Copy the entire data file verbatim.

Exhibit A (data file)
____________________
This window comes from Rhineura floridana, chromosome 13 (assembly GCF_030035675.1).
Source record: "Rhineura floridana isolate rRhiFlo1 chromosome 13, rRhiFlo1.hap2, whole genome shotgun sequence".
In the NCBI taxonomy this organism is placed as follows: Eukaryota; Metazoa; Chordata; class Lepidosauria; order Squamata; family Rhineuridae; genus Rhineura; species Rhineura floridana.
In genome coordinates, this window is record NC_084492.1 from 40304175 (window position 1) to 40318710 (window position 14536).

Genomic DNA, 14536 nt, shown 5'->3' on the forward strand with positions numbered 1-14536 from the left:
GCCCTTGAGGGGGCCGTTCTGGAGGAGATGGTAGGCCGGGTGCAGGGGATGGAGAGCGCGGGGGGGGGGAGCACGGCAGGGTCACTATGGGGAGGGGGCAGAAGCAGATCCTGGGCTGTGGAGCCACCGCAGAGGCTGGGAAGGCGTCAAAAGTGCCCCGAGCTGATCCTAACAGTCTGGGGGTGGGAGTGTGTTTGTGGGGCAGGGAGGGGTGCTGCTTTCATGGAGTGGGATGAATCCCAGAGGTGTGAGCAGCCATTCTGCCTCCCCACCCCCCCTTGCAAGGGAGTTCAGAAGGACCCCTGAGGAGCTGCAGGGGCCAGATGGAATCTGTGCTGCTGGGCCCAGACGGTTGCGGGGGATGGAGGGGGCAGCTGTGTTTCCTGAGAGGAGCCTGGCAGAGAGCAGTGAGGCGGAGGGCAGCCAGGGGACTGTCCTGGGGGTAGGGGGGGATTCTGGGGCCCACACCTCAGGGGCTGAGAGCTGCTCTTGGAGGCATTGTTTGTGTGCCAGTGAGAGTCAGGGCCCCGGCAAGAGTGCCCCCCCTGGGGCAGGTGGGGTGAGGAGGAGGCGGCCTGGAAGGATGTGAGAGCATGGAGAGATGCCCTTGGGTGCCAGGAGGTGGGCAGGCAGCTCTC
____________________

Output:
This window comes from Rhineura floridana, chromosome 13 (assembly GCF_030035675.1).
Source record: "Rhineura floridana isolate rRhiFlo1 chromosome 13, rRhiFlo1.hap2, whole genome shotgun sequence".
In the NCBI taxonomy this organism is placed as follows: Eukaryota; Metazoa; Chordata; class Lepidosauria; order Squamata; family Rhineuridae; genus Rhineura; species Rhineura floridana.
In genome coordinates, this window is record NC_084492.1 from 40304175 (window position 1) to 40318710 (window position 14536).

Genomic DNA, 14536 nt, shown 5'->3' on the forward strand with positions numbered 1-14536 from the left:
GCCCTTGAGGGGGCCGTTCTGGAGGAGATGGTAGGCCGGGTGCAGGGGATGGAGAGCGCGGGGGGGGGGAGCACGGCAGGGTCACTATGGGGAGGGGGCAGAAGCAGATCCTGGGCTGTGGAGCCACCGCAGAGGCTGGGAAGGCGTCAAAAGTGCCCCGAGCTGATCCTAACAGTCTGGGGGTGGGAGTGTGTTTGTGGGGCAGGGAGGGGTGCTGCTTTCATGGAGTGGGATGAATCCCAGAGGTGTGAGCAGCCATTCTGCCTCCCCACCCCCCCTTGCAAGGGAGTTCAGAAGGACCCCTGAGGAGCTGCAGGGGCCAGATGGAATCTGTGCTGCTGGGCCCAGACGGTTGCGGGGGATGGAGGGGGCAGCTGTGTTTCCTGAGAGGAGCCTGGCAGAGAGCAGTGAGGCGGAGGGCAGCCAGGGGACTGTCCTGGGGGTAGGGGGGGATTCTGGGGCCCACACCTCAGGGGCTGAGAGCTGCTCTTGGAGGCATTGTTTGTGTGCCAGTGAGAGTCAGGGCCCCGGCAAGAGTGCCCCCCCTGGGGCAGGTGGGGTGAGGAGGAGGCGGCCTGGAAGGATGTGAGAGCATGGAGAGATGCCCTTGGGTGCCAGGAGGTGGGCAGGCAGCTCTC